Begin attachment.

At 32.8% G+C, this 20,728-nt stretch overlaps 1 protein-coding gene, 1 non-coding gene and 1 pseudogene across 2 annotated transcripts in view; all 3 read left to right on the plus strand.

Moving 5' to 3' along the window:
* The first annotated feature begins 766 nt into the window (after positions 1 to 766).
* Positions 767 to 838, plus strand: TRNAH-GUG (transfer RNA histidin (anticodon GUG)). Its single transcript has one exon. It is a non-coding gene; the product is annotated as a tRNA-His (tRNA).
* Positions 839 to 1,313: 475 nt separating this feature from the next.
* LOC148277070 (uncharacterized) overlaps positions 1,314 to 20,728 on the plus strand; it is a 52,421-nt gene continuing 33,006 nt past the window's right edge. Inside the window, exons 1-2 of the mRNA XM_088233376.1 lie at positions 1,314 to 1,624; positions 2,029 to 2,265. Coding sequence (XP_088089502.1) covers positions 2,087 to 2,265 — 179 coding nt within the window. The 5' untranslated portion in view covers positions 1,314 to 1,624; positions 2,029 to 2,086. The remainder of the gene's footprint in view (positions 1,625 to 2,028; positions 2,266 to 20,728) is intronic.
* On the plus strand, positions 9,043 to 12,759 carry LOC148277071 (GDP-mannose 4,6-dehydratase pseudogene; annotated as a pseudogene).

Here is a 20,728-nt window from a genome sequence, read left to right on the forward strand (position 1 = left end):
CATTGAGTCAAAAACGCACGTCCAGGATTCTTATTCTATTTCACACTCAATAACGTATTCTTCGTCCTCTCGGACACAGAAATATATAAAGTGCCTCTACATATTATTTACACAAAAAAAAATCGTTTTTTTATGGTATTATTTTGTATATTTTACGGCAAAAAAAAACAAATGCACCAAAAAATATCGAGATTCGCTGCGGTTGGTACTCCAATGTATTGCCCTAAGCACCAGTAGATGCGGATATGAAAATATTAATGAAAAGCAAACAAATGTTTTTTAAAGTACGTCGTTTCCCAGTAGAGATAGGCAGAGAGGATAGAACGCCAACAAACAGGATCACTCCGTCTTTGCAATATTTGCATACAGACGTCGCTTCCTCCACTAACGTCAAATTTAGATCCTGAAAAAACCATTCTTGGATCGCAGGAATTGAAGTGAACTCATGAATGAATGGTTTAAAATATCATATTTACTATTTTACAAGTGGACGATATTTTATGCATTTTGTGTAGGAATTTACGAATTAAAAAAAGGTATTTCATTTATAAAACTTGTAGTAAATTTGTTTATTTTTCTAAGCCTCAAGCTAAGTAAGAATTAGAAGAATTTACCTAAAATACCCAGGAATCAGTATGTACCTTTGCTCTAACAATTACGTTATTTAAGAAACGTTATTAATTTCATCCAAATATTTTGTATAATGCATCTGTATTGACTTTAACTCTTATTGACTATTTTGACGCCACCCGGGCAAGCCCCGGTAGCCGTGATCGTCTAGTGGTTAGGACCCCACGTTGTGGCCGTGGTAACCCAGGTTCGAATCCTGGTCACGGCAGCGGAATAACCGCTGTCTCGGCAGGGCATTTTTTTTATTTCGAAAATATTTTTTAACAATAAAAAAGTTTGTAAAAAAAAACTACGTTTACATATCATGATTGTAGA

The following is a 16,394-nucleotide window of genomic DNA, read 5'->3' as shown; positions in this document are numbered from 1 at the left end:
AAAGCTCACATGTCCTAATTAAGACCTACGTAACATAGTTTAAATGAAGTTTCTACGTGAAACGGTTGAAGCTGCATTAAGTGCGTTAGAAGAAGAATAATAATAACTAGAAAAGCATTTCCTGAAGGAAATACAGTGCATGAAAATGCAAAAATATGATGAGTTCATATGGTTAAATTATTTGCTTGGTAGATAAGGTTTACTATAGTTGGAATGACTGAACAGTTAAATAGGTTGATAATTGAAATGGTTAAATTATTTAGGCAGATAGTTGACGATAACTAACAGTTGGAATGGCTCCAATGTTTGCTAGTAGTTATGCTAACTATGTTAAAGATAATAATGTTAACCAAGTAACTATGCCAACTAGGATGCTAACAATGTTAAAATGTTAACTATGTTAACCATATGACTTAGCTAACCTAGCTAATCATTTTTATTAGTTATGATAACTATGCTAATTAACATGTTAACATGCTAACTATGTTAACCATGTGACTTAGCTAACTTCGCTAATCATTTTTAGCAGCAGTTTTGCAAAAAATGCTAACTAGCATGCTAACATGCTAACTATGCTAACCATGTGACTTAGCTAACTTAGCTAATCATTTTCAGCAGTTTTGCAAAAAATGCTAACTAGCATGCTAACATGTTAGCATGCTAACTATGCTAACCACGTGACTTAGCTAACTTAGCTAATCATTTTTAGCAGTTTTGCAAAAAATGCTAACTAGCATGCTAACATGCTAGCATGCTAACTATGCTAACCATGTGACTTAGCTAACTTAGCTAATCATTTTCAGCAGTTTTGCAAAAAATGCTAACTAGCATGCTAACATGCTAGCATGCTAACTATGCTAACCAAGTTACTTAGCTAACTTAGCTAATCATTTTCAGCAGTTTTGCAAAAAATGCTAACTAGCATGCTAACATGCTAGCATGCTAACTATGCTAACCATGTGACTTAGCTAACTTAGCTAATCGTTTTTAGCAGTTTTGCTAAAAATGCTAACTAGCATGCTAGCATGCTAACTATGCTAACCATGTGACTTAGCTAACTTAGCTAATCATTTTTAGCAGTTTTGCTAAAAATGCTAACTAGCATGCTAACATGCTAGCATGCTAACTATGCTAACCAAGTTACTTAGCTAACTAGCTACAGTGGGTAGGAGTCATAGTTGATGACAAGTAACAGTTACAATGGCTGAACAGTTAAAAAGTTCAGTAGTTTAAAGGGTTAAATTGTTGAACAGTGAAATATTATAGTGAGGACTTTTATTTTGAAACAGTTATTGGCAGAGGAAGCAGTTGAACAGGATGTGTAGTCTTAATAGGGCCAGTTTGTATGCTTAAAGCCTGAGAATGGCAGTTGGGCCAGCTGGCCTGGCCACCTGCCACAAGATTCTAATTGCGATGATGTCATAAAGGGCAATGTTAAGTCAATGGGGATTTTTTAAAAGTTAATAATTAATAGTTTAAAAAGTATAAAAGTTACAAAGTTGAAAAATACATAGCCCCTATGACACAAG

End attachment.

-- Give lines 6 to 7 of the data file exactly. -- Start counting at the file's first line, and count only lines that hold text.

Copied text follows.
* LOC148277070 (uncharacterized) overlaps positions 1,314 to 20,728 on the plus strand; it is a 52,421-nt gene continuing 33,006 nt past the window's right edge. Inside the window, exons 1-2 of the mRNA XM_088233376.1 lie at positions 1,314 to 1,624; positions 2,029 to 2,265. Coding sequence (XP_088089502.1) covers positions 2,087 to 2,265 — 179 coding nt within the window. The 5' untranslated portion in view covers positions 1,314 to 1,624; positions 2,029 to 2,086. The remainder of the gene's footprint in view (positions 1,625 to 2,028; positions 2,266 to 20,728) is intronic.
* On the plus strand, positions 9,043 to 12,759 carry LOC148277071 (GDP-mannose 4,6-dehydratase pseudogene; annotated as a pseudogene).